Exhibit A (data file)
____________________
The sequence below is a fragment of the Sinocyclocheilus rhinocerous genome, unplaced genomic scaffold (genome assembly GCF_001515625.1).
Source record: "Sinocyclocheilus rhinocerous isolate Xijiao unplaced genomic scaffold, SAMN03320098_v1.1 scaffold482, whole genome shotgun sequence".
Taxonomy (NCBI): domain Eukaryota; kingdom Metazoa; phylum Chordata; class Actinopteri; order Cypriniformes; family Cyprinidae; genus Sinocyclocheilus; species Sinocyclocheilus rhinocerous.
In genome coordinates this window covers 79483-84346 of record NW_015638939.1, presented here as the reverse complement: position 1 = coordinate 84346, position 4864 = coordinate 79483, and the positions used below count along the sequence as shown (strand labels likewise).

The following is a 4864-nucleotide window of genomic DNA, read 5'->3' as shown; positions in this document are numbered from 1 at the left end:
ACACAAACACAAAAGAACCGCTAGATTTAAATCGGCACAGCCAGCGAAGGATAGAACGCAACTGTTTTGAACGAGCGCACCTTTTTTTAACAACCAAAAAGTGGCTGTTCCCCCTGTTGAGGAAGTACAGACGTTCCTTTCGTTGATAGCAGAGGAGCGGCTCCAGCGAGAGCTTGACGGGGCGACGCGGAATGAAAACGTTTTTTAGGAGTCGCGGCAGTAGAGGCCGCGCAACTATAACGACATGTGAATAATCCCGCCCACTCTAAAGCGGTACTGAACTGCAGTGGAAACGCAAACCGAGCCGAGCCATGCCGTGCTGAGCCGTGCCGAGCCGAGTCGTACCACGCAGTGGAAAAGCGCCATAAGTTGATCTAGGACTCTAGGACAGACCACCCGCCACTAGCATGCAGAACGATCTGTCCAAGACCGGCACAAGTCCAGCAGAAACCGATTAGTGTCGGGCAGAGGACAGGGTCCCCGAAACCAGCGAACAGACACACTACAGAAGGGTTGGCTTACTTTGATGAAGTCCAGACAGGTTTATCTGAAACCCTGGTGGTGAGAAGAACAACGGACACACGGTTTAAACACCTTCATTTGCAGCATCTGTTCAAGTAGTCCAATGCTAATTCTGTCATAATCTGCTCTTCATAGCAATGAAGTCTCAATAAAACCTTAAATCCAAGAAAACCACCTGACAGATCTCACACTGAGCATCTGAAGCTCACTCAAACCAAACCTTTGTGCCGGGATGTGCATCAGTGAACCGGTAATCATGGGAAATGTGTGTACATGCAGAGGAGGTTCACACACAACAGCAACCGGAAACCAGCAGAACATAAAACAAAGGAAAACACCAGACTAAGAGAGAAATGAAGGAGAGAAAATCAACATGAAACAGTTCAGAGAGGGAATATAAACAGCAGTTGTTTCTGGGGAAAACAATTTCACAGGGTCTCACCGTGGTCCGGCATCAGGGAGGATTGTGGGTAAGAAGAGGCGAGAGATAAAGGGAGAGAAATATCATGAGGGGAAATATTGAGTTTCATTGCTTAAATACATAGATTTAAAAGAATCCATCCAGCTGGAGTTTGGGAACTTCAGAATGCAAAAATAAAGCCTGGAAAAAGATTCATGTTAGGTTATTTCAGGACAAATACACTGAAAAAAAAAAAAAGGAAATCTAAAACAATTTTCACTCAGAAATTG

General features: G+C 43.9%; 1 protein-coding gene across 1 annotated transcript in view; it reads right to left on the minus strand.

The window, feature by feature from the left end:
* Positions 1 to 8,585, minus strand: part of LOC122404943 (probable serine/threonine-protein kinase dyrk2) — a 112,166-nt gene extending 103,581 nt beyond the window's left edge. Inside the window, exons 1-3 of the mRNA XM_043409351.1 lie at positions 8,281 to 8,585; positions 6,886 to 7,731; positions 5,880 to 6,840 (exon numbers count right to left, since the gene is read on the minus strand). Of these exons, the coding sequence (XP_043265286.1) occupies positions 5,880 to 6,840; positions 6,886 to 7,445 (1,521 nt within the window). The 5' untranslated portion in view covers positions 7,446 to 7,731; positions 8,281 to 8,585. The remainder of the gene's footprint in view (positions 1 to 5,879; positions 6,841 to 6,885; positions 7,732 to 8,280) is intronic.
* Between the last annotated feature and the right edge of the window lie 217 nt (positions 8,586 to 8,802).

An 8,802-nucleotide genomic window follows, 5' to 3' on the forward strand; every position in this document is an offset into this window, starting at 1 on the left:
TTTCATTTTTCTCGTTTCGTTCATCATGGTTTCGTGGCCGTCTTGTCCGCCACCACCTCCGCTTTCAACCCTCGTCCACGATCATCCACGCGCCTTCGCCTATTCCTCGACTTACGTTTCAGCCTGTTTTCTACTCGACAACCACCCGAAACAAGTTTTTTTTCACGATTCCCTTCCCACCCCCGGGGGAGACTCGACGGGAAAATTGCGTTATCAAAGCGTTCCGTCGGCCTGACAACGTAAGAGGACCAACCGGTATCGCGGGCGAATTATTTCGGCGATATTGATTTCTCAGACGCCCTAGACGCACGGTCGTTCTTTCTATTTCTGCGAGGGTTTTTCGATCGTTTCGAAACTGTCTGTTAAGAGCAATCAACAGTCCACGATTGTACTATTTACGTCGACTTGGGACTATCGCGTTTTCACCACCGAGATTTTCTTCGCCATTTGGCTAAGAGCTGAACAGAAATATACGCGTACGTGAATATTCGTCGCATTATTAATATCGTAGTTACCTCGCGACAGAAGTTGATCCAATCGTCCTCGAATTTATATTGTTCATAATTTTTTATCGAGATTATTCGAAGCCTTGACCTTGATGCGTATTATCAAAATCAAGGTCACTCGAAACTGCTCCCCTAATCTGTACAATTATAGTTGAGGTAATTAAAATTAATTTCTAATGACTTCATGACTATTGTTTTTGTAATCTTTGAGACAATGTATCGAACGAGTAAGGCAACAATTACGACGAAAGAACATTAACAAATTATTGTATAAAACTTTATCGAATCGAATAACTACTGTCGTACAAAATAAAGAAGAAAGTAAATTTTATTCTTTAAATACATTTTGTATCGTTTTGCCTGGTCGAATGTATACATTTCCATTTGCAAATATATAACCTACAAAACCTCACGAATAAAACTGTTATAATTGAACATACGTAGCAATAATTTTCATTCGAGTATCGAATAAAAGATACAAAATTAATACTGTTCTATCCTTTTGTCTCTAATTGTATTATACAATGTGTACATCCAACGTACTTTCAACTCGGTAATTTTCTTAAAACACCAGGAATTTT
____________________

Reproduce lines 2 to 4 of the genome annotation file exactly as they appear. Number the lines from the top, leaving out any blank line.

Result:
Source record: "Sinocyclocheilus rhinocerous isolate Xijiao unplaced genomic scaffold, SAMN03320098_v1.1 scaffold482, whole genome shotgun sequence".
Taxonomy (NCBI): domain Eukaryota; kingdom Metazoa; phylum Chordata; class Actinopteri; order Cypriniformes; family Cyprinidae; genus Sinocyclocheilus; species Sinocyclocheilus rhinocerous.
In genome coordinates this window covers 79483-84346 of record NW_015638939.1, presented here as the reverse complement: position 1 = coordinate 84346, position 4864 = coordinate 79483, and the positions used below count along the sequence as shown (strand labels likewise).